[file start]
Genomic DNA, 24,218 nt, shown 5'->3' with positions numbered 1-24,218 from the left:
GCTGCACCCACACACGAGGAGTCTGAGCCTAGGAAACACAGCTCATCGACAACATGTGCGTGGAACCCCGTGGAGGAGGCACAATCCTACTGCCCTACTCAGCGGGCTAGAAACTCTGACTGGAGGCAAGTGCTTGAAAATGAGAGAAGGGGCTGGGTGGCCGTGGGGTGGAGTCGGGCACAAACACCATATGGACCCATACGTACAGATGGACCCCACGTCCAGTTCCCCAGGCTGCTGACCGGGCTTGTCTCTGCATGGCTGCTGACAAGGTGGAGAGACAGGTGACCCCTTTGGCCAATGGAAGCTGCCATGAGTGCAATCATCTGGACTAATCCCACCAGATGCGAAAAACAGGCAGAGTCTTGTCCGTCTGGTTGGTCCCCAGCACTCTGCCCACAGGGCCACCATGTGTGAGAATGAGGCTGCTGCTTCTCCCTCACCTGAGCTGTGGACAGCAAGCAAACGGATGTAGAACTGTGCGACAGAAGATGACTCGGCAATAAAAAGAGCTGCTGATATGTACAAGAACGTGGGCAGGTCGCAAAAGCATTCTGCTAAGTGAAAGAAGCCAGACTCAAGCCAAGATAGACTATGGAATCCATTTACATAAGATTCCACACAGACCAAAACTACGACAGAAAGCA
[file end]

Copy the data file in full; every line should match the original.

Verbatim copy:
Genomic DNA, 24,218 nt, shown 5'->3' with positions numbered 1-24,218 from the left:
GCTGCACCCACACACGAGGAGTCTGAGCCTAGGAAACACAGCTCATCGACAACATGTGCGTGGAACCCCGTGGAGGAGGCACAATCCTACTGCCCTACTCAGCGGGCTAGAAACTCTGACTGGAGGCAAGTGCTTGAAAATGAGAGAAGGGGCTGGGTGGCCGTGGGGTGGAGTCGGGCACAAACACCATATGGACCCATACGTACAGATGGACCCCACGTCCAGTTCCCCAGGCTGCTGACCGGGCTTGTCTCTGCATGGCTGCTGACAAGGTGGAGAGACAGGTGACCCCTTTGGCCAATGGAAGCTGCCATGAGTGCAATCATCTGGACTAATCCCACCAGATGCGAAAAACAGGCAGAGTCTTGTCCGTCTGGTTGGTCCCCAGCACTCTGCCCACAGGGCCACCATGTGTGAGAATGAGGCTGCTGCTTCTCCCTCACCTGAGCTGTGGACAGCAAGCAAACGGATGTAGAACTGTGCGACAGAAGATGACTCGGCAATAAAAAGAGCTGCTGATATGTACAAGAACGTGGGCAGGTCGCAAAAGCATTCTGCTAAGTGAAAGAAGCCAGACTCAAGCCAAGATAGACTATGGAATCCATTTACATAAGATTCCACACAGACCAAAACTACGACAGAAAGCA